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75 Per Cent of Man's Skull Replaced by Implant Created by 3D Printer (PHOTOS)

Mar 09, 2013 01:58 AM EST

Earlier this week, an unnamed man living in United States had 75 per cent of his skull replaced by an implant that was created by 3D printer.

The implant parts were made at Oxford Performance Materials, a Connecticut-based biomedical company . The company has received FDA approval for its printed implants. It is called OsteoFab Patient Specific Cranial Device. Yet, it is only just given permission for the implants to be used in operations in America at this time. The device is manufactured from PEKK, an ultra high performance polymer used in biomedical implants and other highly demanding applications.

The skull was scanned digitally using a 3D scanner and a digital replica of the skull replacement was made. A replacement prosthetic plate for his skull was then printed out using a 3D printer.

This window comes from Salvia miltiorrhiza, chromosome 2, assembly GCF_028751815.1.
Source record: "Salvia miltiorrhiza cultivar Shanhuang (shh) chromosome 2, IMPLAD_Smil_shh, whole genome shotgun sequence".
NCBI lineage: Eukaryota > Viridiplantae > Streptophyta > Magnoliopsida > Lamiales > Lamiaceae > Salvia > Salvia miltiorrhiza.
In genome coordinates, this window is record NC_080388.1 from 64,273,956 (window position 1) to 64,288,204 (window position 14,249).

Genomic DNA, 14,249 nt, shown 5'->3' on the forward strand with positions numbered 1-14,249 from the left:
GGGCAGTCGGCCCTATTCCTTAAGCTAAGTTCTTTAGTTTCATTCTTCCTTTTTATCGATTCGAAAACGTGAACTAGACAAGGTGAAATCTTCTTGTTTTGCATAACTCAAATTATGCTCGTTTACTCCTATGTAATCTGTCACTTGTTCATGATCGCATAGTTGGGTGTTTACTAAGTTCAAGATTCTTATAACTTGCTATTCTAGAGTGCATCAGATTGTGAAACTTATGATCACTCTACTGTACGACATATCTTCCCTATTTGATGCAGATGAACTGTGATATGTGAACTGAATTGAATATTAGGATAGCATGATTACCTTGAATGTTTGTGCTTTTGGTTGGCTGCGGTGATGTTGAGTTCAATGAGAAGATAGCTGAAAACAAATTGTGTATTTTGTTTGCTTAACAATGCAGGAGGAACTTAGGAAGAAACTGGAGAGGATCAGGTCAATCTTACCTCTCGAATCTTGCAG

According to Gizmodo, the polyetherketoneketone (PEKK) plate has specifically made for surface details consisting of textures and holes that facilitate the growth of cells and bone. The custom made implants can be produced for a patient within two weeks.

The new technology could be utilized to replace cancerous bone in the skull, car accident victims and people with head injury.

"We see no part of the orthopedic industry being untouched by this," company president Scott DeFelice said.

"We will now move systematically throughout the body in an effort to deliver improved outcomes at lower overall cost to the patient and healthcare provider", Scott DeFelice added.

The company estimates approximately 6,000 people in the US can benefit from the new technology every year.

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